ICS Magazine

A Concrete Approach to Cleaning Concrete

November 22, 2011

“Really, you can get that clean?” my customer asked skeptically as I explained my ability to clean his garage floor. Yes,” I answered, “I think you’ll be amazed with what I can do.”

 I wouldn’t have been as confident 10 or 15 years ago. Allow me to explain:

One of my first commercial carpet cleaning jobs involved the carpeted (yes, carpeted) showroom of a car dealership. This poor carpet had been literally driven over, spilled on, dripped on, and generally abused for years. My brother Rob and I worked for over 8 hours with our little squirt-and-suck machines to get this mess looking good, and it wasn’t a big showroom. This was in the early 70’s, just as truckmounts were coming to market and we didn’t have one yet, so this job just about killed us.

As I look back at the good/bad old days of cleaning, it actually amazes and gratifies me to see how our success and proficiency at cleaning has progressed as our tools have improved. In fact, our tool selection now allows us to diversify in areas we never thought possible years ago. But I digress.

I ventured into the shop of this particular dealership and noted the heavily soiled and greasy concrete floor where they serviced vehicles. It never occurred to me to suggest to the management that I could clean that floor for them. Well, today I am going to encourage you to do just that: tell your customers that you can clean their concrete garage floors.

Before I jump into an explanation of the tools and procedures for cleaning concrete, I feel like I should suggest another diversification that will supply you with more business and simply makes a lot of sense: tile and grout cleaning. I imagine that most of you are already involved in this lucrative cleaning opportunity. I bring it up because if you are involved in tile and grout cleaning, you generally have all the tools necessary for basic concrete cleaning.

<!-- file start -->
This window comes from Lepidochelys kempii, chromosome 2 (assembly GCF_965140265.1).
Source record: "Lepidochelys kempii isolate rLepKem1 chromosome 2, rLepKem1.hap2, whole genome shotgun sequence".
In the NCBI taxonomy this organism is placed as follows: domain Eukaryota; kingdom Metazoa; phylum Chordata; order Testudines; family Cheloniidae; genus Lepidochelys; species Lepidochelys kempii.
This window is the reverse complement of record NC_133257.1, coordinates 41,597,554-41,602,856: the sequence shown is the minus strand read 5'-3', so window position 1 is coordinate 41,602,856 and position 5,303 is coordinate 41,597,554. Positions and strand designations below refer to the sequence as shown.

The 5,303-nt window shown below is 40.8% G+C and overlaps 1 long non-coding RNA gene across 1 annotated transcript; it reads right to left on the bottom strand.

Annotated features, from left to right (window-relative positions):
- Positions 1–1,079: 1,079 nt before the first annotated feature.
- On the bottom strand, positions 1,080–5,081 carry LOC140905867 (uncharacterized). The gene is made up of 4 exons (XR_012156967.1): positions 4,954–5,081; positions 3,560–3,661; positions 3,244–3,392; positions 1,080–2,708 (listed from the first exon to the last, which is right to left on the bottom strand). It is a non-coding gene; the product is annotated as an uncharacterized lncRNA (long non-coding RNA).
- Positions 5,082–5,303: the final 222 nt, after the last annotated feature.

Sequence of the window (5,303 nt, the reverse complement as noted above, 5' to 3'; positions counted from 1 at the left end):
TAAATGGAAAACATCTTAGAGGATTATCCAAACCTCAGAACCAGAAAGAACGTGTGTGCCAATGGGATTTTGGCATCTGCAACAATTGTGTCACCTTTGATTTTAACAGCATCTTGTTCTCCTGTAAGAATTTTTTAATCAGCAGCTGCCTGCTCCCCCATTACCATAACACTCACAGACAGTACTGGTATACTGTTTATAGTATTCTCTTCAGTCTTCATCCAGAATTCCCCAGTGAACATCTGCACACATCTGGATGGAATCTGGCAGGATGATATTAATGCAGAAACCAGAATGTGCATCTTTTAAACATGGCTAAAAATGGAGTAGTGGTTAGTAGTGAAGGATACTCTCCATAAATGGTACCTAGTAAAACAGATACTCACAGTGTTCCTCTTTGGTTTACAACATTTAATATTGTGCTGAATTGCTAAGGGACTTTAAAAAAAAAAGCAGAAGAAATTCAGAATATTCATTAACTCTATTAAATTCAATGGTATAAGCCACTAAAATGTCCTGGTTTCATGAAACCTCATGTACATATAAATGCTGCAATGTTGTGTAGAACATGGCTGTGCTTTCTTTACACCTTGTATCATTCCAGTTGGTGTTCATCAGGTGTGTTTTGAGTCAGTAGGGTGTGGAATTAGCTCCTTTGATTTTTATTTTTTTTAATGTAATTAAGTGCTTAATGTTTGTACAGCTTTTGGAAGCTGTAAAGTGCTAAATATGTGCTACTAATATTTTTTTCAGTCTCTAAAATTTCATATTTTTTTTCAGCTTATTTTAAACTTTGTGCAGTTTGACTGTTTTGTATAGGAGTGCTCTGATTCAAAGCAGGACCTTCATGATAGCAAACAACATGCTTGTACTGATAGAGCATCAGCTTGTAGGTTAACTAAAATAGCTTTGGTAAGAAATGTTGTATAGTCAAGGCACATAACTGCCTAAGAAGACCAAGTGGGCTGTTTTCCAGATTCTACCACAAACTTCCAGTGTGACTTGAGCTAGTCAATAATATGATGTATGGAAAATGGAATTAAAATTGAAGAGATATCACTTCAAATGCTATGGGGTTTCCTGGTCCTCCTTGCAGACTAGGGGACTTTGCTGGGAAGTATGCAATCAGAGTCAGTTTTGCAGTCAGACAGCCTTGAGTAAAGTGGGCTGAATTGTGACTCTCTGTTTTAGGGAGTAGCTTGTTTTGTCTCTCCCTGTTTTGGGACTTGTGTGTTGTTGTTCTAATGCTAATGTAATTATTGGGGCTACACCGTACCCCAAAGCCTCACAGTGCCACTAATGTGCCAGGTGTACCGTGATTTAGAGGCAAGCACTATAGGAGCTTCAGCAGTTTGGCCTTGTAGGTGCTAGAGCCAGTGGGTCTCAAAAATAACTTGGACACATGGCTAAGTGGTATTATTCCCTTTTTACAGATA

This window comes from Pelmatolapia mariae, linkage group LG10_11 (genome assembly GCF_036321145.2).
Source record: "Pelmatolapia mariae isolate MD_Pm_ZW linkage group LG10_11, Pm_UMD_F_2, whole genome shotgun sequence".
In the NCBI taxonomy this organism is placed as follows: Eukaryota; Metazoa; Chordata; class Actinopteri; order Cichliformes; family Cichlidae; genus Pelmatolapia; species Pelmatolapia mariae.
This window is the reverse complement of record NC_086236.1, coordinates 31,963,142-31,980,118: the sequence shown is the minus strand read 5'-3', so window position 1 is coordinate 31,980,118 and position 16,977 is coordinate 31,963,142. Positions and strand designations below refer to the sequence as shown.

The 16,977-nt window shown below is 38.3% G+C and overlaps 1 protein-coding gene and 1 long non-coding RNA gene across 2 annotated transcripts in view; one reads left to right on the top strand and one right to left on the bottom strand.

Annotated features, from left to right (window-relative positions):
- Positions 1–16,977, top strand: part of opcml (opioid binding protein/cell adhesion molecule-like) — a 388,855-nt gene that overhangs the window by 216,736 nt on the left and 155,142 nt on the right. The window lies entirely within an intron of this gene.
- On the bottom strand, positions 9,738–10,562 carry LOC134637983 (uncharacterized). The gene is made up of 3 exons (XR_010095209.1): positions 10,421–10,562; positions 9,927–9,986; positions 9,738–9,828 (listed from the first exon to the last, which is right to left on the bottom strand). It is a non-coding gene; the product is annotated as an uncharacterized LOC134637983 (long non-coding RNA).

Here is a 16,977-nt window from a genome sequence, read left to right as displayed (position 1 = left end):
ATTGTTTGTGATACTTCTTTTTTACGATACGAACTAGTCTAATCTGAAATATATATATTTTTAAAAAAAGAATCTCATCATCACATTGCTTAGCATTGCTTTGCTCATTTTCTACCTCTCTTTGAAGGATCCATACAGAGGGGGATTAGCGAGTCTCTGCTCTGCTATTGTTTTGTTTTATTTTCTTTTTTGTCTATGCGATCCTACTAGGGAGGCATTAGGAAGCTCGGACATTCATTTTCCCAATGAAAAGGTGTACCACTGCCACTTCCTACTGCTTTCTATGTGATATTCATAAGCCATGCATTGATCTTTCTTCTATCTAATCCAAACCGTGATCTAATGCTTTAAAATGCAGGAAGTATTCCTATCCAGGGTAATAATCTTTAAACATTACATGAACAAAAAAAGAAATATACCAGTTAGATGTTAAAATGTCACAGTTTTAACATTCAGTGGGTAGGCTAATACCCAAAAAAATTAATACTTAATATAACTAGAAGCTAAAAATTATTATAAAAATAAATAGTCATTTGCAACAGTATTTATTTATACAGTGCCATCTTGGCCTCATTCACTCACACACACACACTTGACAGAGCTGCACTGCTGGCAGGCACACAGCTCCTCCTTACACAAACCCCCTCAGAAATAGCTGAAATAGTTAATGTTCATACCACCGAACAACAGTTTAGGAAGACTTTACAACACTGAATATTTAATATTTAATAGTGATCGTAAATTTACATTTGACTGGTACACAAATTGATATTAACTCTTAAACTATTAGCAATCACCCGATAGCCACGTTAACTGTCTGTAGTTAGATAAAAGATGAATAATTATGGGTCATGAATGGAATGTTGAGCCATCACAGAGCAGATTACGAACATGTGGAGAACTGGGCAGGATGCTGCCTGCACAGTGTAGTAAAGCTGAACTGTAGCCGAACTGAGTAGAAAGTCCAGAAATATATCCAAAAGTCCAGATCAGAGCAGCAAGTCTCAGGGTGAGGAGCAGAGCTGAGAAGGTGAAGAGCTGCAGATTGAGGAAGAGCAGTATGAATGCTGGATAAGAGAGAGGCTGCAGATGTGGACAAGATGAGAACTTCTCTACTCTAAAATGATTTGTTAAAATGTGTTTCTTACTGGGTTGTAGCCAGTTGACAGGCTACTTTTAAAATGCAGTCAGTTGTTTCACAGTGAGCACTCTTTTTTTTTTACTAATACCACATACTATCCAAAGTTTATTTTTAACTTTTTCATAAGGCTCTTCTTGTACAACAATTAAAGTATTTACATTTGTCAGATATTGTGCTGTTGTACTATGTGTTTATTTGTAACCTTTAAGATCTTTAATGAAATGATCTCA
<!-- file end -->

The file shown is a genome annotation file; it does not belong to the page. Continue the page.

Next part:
I say “basic” because today I am going to describe simple concrete cleaning as you would do in your customer’s garage. We will leave for another day the tools and accessories needed for more technical work, such as densifying and polishing concrete.

If you are in the business of tile and grout cleaning, you should have a rotary jet powered extraction tool, an edging tool, a grout brush, and various sprayers for applying solution. When taking on concrete, add to your tool box a stiff push broom and an all-plastic sprayer capable of handling acid-based products.

Now let’s examine some of the other components to this equation.

The Customer

Let’s not get ahead of ourselves without first talking about the customer and the sales process. If you are already set up in the house and cleaning carpet or even better, tile and grout, then it is a simple transformation to be ready to clean their garage floor.  Chances are the customer will be so pleased with what you have done with their carpet or tile, a simple suggestion to them that you can also apply the same expertise to clean their garage floor, will get you the job.

The Price

Generally, the customer will ask, “How much does that cost?” This is something for you to figure out. Practice cleaning your own garage, your neighbor’s or in-laws’. You will get an idea of what is required as far as time, chemicals and equipment. The garage (or other concrete surface) will generally be an add-on to the work you were originally hired to do, so you do not have the extra drive and set-up time.

 I would suggest at a minimum you want to be grossing $100 per hour during the cleaning, then add sealing to the equation to really boost your profit.

The Demo and Prequalification